It is also extremely energy efficient. And the afterburner that we bought for it uses one-third less gas and puts out one-third less of CO2 emissions compared to the thermal afterburner that you would normally use. Ours costs twice as much, but it pays out in gas savings. Plus, I know that I’m putting out a lot less CO2.
V. How do you source your coffee?
V. Well, we have about twenty different varieties, and it’s too difficult to have a direct source and a large selection at the same time, so I do use importers. Our coffees are 100% organic, and we are Fair Trade certified.
V. I have noticed that you use Facebook and Twitter accounts for your business. Are there any other marketing tools that you use for promotion?
V. Absolutely, we also have a lot of customers coming from Yelp. I would say that there is not a day when three to four customers come by and say that they found us on Yelp.
However, there is another important thing that we do to promote ourselves. We have started our business through the farmers’ markets to develop our products and to get our brand out, and we have actually held on to one of them. The biggest farmers’ market here in San Diego is in Little Italy on Saturday. It’s a huge event, over five blocks, and we have stayed in that because we get a lot from it. We receive enormous amount of feedback from the customers, and also reserve many wholesale accounts because chefs work through this market to find vendors. In any given market we brew up eight to ten different coffees, keep them turned over, and do sampling, sell cups, talk to customers. We also sell quite a bit of retail bags there as well. It is an amazing market that everyone should visit when in San Diego. Look for a big line, and you will find us.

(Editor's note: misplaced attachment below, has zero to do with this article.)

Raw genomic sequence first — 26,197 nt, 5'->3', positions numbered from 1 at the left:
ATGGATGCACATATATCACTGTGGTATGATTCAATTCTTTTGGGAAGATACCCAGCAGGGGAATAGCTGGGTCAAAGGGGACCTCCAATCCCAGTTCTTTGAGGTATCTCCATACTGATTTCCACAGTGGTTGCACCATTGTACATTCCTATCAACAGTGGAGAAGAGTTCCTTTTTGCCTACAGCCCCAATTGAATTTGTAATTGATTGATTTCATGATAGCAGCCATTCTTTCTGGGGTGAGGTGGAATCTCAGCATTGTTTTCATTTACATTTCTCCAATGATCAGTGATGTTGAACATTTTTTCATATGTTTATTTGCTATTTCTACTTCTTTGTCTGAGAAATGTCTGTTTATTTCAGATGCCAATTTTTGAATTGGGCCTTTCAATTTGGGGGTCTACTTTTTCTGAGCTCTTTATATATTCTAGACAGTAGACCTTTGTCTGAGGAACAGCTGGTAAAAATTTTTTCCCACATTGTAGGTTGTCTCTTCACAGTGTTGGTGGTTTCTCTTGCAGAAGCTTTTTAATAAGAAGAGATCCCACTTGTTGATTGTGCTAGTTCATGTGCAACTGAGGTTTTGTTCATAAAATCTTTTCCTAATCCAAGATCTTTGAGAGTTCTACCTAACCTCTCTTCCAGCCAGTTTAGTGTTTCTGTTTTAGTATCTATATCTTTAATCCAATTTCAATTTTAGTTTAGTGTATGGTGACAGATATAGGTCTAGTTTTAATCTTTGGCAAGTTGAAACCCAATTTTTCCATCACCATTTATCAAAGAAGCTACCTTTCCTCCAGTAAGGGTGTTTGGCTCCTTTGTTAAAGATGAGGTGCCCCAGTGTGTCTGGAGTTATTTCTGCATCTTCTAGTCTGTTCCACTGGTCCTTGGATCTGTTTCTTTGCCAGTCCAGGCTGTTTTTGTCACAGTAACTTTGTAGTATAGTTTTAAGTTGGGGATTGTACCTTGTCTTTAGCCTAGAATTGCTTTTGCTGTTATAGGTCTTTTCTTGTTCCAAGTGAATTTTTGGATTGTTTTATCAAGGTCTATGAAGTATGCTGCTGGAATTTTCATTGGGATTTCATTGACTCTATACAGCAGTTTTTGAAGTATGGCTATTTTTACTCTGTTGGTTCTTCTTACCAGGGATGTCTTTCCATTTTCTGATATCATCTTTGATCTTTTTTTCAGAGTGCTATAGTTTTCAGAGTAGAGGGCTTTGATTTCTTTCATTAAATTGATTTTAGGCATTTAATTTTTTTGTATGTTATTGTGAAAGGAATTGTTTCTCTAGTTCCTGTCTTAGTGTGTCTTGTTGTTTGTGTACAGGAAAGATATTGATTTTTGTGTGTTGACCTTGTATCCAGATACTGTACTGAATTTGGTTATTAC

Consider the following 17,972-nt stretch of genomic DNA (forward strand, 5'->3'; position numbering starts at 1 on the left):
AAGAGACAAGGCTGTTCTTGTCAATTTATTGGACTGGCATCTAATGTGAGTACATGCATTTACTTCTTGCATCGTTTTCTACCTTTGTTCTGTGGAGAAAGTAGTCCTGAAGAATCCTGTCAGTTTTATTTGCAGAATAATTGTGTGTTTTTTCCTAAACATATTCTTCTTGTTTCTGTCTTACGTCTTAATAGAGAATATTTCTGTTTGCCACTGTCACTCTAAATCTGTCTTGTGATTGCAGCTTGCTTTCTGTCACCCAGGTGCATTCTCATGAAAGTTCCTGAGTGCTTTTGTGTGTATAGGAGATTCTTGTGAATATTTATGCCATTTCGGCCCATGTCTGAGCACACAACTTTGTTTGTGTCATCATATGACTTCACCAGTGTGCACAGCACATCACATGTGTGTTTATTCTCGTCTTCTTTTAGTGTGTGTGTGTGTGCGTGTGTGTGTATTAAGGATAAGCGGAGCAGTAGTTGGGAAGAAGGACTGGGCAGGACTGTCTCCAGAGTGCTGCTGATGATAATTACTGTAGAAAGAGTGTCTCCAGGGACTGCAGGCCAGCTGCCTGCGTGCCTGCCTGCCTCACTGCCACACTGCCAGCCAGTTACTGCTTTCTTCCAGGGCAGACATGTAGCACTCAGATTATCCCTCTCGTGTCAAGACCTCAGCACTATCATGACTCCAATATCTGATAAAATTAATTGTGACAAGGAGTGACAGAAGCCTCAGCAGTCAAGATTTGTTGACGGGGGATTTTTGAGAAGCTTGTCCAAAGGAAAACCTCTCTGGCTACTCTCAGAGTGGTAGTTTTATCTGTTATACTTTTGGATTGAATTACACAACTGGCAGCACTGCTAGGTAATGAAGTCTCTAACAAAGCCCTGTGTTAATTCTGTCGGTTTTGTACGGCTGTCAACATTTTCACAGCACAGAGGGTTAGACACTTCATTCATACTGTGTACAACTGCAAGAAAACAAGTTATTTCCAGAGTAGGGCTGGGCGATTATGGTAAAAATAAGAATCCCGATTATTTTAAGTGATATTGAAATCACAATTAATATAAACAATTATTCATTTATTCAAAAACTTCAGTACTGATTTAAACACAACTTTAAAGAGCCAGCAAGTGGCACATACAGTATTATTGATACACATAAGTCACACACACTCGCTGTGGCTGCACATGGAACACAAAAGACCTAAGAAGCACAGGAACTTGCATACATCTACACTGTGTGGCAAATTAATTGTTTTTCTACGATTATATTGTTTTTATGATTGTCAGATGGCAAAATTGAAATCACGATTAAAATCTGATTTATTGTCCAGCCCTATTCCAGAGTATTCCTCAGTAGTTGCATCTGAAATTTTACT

V. What do you think makes you successful?
V. The number one factor is our top to bottom emphasis on quality: all the way from the beans that we buy to the roaster that we use. We pay attention to the details in each stage of our business. For example, when we set up our wholesale accounts and bring in the equipment for them, we make sure that their programs are completely dialed in, so that their staff is trained and makes the same cup of coffee to the one that they sampled in our roasterie.
I also think that everyone on our staff is on the same page; we always try to keep our quality curve up, and it shows and draws for us. I don’t know any customer that we have lost. Once they find us they become part of the family.
V. Is there something that you would like to share with the coffee world?
V. We are in a period of great uncertainty – coffee prices have been rising in the last year – but all of us who are in this industry have to stay true to the vision of a continuing effort to increase our quality. We all need to keep pushing the quality curve up, and this is where the future of the coffee is.